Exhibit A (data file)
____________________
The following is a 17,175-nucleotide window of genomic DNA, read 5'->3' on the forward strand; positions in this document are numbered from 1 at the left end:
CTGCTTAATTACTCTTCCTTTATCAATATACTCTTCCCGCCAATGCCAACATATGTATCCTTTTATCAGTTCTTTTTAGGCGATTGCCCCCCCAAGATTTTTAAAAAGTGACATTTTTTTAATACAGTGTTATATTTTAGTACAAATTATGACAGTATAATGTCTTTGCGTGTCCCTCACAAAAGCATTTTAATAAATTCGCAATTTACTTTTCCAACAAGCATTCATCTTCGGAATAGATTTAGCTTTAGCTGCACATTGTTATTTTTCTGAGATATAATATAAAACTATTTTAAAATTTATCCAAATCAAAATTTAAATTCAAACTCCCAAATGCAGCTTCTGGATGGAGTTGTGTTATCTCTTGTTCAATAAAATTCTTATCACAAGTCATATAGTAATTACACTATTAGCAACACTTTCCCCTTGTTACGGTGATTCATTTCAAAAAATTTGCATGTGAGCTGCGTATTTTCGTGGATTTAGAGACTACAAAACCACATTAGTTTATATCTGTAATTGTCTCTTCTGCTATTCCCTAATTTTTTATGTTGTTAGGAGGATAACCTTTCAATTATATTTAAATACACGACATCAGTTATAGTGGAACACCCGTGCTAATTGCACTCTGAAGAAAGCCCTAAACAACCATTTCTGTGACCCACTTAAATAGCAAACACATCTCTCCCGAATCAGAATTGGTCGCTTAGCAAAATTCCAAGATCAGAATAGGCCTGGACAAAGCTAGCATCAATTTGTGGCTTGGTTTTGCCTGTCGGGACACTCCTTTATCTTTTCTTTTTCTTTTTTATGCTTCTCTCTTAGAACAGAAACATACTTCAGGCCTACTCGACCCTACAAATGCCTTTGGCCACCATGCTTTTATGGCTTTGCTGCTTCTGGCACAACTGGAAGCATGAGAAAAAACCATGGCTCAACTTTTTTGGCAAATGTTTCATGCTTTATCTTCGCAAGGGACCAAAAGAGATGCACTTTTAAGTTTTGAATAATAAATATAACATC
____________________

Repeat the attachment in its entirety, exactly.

The following is a 17,175-nucleotide window of genomic DNA, read 5'->3' on the forward strand; positions in this document are numbered from 1 at the left end:
CTGCTTAATTACTCTTCCTTTATCAATATACTCTTCCCGCCAATGCCAACATATGTATCCTTTTATCAGTTCTTTTTAGGCGATTGCCCCCCCAAGATTTTTAAAAAGTGACATTTTTTTAATACAGTGTTATATTTTAGTACAAATTATGACAGTATAATGTCTTTGCGTGTCCCTCACAAAAGCATTTTAATAAATTCGCAATTTACTTTTCCAACAAGCATTCATCTTCGGAATAGATTTAGCTTTAGCTGCACATTGTTATTTTTCTGAGATATAATATAAAACTATTTTAAAATTTATCCAAATCAAAATTTAAATTCAAACTCCCAAATGCAGCTTCTGGATGGAGTTGTGTTATCTCTTGTTCAATAAAATTCTTATCACAAGTCATATAGTAATTACACTATTAGCAACACTTTCCCCTTGTTACGGTGATTCATTTCAAAAAATTTGCATGTGAGCTGCGTATTTTCGTGGATTTAGAGACTACAAAACCACATTAGTTTATATCTGTAATTGTCTCTTCTGCTATTCCCTAATTTTTTATGTTGTTAGGAGGATAACCTTTCAATTATATTTAAATACACGACATCAGTTATAGTGGAACACCCGTGCTAATTGCACTCTGAAGAAAGCCCTAAACAACCATTTCTGTGACCCACTTAAATAGCAAACACATCTCTCCCGAATCAGAATTGGTCGCTTAGCAAAATTCCAAGATCAGAATAGGCCTGGACAAAGCTAGCATCAATTTGTGGCTTGGTTTTGCCTGTCGGGACACTCCTTTATCTTTTCTTTTTCTTTTTTATGCTTCTCTCTTAGAACAGAAACATACTTCAGGCCTACTCGACCCTACAAATGCCTTTGGCCACCATGCTTTTATGGCTTTGCTGCTTCTGGCACAACTGGAAGCATGAGAAAAAACCATGGCTCAACTTTTTTGGCAAATGTTTCATGCTTTATCTTCGCAAGGGACCAAAAGAGATGCACTTTTAAGTTTTGAATAATAAATATAACATC